improving soil structure. The legume trees should be prune for mulch at the
          end of summer just prior to the autumn rains as temperatures drop and
          evaporation has decreased and the system generally benefits from increased
          light. After cutting these trees quickly re-sprout new twig growth and by
          the beginning of the next summer when temperatures rise again and
          evaporation of soil moisture is a major problem they are performing their
          function of shade and wind protection. This process can be repeated year
          after year as the system establishes, eventually after a few years the wood
          from the larger prunings can be used for firewood for cooking or heating."
          http://photos.permaculture.org.au/gallery/displayimage.php?album=random&cat=0&pos=-388

          More swale images:
          http://photos.permaculture.org.au/gallery/thumbnails.php?album=search&type=full&search=swales

          ....

          Easy Groundcovers for Mississippi Lawns
          http://msucares.com/lawn/landscape/groundcover.html
          Your slope may not be a lawn, but it needs a ground cover that grows in your
          area.

          However, you need something fast growing for this winter.

          Austrian Field Pea - Pisum sativum - [check page for other erosion control
          plants]
          http://www.bountifulgardens.org/shop/compost-crops.html

          A very cold-hardy over-wintering pea; can take some sub-zero weather. Grows
          on poorer soil than clover but makes less nitrogen. Doesn't compete well
          with abundant Winter weed growth. Fall planting prevents winter, wind and
          water erosion. Flowers later than clover, giving it an advantage since it
          goes later without developing seeds. Peas only suitable as livestock feed.
          Breaks down fast into soil.

          You can get it in bulk sizes here:

          Speckled Field Pea
          http://www.seedsofchange.com/garden_center/product_details.asp?item_no=PS11528
          Pisum sativum

          The Austrian variety is usually fall planted except in extremely cold
          climates where it is spring planted. Its viney growth habit provides
          excellent erosion control. The Speckled Field variety is spring planted as
          soon as the ground can be worked. It has an erect growth habit and is
          traditionally grown with oat. Yields 4000-5000 lb/acre dry matter and 150
          lb/acre nitrogen. Legume. Plant 80-150 lb/acre or 2-3.5 lb/1000 sq.ft.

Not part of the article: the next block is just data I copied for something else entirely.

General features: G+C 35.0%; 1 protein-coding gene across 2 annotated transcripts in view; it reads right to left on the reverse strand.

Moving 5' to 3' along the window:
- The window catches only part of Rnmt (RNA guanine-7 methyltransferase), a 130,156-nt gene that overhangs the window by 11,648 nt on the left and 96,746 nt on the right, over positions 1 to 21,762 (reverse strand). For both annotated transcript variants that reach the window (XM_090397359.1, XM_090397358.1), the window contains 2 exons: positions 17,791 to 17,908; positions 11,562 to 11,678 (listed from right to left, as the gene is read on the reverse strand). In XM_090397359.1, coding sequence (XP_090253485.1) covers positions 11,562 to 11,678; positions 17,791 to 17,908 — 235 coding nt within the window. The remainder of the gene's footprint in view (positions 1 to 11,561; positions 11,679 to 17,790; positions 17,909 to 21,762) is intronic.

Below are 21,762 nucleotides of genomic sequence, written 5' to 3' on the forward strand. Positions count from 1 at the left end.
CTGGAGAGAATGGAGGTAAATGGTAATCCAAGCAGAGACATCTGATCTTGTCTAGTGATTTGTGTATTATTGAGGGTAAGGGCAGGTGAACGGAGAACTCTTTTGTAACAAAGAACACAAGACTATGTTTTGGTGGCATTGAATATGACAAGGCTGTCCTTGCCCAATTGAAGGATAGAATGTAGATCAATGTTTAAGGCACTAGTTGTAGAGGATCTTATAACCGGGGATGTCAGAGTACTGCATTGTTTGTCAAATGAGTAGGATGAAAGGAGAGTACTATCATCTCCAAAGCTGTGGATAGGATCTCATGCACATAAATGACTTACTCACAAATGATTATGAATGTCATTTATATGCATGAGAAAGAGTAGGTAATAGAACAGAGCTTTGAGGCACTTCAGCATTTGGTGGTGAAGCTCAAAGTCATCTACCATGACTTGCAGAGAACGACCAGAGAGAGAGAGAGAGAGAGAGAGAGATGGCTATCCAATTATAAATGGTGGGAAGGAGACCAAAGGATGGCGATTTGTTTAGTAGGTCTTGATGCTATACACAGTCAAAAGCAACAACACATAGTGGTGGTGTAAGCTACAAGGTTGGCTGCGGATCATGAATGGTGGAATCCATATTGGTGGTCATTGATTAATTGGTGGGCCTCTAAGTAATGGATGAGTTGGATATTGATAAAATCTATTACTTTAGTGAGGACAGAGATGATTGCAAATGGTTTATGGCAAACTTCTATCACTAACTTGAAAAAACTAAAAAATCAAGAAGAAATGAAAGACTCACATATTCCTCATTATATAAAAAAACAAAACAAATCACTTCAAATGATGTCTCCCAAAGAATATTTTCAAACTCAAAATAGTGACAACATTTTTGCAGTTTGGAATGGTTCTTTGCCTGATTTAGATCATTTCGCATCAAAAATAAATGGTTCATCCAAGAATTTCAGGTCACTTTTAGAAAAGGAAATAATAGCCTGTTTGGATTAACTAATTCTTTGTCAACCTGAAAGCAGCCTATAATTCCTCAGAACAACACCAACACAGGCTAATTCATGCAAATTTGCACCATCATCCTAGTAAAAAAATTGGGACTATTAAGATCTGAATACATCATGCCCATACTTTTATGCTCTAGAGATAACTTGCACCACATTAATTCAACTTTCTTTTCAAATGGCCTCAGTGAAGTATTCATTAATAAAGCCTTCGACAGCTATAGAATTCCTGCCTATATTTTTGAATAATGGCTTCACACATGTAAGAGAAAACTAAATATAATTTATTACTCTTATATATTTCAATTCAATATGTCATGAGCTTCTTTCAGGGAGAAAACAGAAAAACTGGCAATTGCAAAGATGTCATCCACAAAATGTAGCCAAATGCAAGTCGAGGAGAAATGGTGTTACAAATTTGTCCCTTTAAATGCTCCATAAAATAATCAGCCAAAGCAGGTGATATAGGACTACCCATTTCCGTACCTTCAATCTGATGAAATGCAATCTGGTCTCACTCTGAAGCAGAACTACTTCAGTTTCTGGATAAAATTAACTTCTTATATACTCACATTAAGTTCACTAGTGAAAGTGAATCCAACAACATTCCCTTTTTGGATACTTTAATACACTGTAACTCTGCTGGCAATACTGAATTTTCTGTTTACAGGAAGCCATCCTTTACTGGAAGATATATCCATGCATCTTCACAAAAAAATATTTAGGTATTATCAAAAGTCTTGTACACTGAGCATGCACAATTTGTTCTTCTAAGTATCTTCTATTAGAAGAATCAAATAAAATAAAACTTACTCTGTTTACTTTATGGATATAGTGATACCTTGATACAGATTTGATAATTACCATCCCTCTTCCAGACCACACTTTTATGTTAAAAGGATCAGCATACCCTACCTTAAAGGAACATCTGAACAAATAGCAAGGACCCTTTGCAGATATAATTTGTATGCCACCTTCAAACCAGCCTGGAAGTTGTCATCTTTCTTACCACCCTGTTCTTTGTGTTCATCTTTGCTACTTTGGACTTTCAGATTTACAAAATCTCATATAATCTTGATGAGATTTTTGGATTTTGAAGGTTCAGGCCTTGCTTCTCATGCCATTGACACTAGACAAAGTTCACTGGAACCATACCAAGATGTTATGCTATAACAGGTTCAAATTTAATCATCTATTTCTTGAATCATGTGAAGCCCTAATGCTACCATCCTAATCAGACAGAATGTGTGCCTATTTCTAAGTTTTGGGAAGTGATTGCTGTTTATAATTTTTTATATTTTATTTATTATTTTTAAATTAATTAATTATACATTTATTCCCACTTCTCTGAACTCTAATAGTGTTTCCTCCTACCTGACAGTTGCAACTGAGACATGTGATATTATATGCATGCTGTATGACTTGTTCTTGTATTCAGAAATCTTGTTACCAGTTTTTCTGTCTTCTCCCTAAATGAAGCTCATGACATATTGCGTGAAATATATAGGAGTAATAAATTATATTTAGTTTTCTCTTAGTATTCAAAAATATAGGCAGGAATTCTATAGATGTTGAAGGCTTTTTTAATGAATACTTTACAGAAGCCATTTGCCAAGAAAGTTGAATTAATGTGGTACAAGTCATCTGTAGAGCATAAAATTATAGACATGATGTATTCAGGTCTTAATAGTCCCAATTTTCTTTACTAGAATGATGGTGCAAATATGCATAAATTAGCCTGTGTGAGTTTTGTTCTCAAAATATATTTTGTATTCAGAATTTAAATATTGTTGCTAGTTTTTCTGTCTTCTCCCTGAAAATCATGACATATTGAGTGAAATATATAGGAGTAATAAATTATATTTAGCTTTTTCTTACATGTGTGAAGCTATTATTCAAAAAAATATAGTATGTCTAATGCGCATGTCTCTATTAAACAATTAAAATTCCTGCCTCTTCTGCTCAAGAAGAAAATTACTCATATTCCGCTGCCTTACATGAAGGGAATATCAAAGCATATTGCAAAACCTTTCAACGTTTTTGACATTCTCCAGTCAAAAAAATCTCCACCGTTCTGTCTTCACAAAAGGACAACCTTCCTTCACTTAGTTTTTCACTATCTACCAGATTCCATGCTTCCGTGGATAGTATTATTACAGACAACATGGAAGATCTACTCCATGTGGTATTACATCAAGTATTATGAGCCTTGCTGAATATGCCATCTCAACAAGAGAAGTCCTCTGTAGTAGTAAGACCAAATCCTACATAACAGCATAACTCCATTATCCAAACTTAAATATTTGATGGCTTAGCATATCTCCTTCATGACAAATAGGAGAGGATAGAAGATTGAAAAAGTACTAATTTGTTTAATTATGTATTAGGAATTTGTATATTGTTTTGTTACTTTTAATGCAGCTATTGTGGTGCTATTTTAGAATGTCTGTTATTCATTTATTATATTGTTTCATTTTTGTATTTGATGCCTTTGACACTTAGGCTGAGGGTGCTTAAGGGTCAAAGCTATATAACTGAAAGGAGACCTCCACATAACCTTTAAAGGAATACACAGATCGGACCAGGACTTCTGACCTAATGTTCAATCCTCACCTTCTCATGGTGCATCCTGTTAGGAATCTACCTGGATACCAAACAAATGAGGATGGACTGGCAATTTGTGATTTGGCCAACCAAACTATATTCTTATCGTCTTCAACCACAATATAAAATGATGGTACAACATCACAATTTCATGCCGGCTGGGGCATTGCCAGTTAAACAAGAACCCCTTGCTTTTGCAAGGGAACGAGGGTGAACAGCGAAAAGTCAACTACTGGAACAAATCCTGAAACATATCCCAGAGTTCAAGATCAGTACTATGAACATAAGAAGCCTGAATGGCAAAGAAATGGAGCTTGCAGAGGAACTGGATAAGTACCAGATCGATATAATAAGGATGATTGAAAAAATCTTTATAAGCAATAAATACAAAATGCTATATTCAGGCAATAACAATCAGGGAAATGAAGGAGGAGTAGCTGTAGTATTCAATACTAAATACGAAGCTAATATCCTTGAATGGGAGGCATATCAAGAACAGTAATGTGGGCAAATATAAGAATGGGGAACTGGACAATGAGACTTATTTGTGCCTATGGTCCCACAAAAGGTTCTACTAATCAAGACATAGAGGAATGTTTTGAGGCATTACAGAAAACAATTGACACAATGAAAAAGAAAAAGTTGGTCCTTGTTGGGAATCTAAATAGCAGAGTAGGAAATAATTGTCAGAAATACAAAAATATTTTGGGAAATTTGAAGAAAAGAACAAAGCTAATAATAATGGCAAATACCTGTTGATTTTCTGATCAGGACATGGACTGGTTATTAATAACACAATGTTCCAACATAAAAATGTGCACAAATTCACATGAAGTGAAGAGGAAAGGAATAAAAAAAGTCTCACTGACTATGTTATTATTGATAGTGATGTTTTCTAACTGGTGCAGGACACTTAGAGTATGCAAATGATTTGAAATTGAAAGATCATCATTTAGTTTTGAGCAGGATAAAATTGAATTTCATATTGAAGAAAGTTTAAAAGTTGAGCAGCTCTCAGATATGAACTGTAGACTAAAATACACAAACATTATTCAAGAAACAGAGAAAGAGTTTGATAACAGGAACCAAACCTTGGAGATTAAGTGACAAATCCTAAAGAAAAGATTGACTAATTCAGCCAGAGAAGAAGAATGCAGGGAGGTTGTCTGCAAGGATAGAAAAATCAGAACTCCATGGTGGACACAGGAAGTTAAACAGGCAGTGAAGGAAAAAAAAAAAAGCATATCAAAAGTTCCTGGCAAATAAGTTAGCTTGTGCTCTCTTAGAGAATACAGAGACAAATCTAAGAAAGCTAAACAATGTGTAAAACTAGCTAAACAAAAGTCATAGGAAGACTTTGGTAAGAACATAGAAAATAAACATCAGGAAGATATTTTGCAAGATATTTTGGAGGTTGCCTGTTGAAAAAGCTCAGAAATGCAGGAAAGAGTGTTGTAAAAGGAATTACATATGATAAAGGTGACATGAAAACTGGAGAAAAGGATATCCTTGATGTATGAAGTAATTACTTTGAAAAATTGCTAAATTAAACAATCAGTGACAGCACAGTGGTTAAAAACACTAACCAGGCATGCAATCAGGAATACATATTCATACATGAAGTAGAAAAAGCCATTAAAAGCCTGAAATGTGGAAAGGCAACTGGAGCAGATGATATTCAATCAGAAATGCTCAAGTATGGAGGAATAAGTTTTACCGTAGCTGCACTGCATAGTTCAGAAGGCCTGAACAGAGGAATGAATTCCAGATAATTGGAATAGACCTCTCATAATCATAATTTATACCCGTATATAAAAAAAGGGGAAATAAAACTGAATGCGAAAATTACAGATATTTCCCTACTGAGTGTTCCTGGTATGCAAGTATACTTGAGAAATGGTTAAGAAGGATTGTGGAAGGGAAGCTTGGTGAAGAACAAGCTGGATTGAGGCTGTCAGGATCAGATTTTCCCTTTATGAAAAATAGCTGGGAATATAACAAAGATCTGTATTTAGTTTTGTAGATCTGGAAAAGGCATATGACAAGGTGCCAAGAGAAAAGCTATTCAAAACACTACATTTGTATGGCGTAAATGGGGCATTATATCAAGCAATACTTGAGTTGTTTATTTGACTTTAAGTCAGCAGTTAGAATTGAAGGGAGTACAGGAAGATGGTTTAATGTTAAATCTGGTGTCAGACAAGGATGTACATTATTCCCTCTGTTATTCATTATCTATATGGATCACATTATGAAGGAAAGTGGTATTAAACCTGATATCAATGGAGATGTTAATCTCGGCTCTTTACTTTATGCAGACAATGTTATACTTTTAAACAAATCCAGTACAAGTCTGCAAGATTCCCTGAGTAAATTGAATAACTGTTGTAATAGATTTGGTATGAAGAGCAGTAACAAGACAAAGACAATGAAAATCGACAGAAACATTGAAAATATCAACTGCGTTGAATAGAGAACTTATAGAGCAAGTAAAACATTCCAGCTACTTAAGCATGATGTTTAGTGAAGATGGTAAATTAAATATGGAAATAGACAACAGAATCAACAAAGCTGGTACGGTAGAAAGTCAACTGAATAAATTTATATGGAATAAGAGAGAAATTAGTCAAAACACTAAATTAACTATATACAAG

In the spring....

          This is one of my favourite multiple use ground cover plants:
          http://www.mountainvalleygrowers.com/groundcoverthymes.htm
          Carraway Thyme http://www.mountainvalleygrowers.com/thyherbabarona.htm
          is the best they say and is still in stock. Check the "In Stock" section.

          Here's another: http://www.mountainvalleygrowers.com/oreganolawn.htm

          This is a search of the MS forest commission's website for the term "erosion
          control"
          http://tinyurl.com/c8so6

          Preparing for the Storm
          http://www.mfc.state.ms.us/urban/pdf/smrcd.pdf
          Hurricane resistant landscapes

          Native Trees for Mississippi Landscapes
          http://msucares.com/lawn/landscape/native_trees.html
          at least two of these are fast growing.

          This is a search of PFAF's database for plants with the term "erosion
          control"
          http://tinyurl.com/dzcmd

          This is a search of PFAF's database for ground cover plants with the term
          "soil stabilization"
          http://tinyurl.com/8qz6k

          This is a seach of Garden Web's forums on "erosion control"
          http://tinyurl.com/cx8py


          Kind regards,

          Al

          P.S. Let me know what you did and how it turned out.:-)

          My Urban Garden projects
          http://urbanwild.diary-x.com
          Items wanted and Thanks
          http://tinyurl.com/3vsuc
          ----- Original Message -----
          From: smallen2
          To: pfaf@yahoogroups.com
          Sent: Friday, September 30, 2005 9:53 PM
          Subject: [pfaf] Katrina damage


          I have a 6 acre wooded lot that had a great cover with natural pine
          straw and leaves. Hurricane Katrina destroyed about a third of my
          trees. I now have large areas with all this natural cover removed by
          the bulldozers and other machinery used to clean up the mess. It is
          largely sloped about 10-15 degrees. There are not enough trees left to
          naturally recover the aforementioned areas. I have two needs. What to
          do in the immediate future for erosion. And what to plant long term
          that will cover quickly. I have about decided to use pine straw
          initially, but have no idea what to use long term. I do not want
          grass. The area is not close to a watering source. I would like some
          sort of seed of a non-flowering ground cover that will cover quickly.
          Any advice appreciated.

          Thanks. Dr. Mark Allen, 305 S. Archusa Ave.,Quitman, MS. 39355.
          smallen@....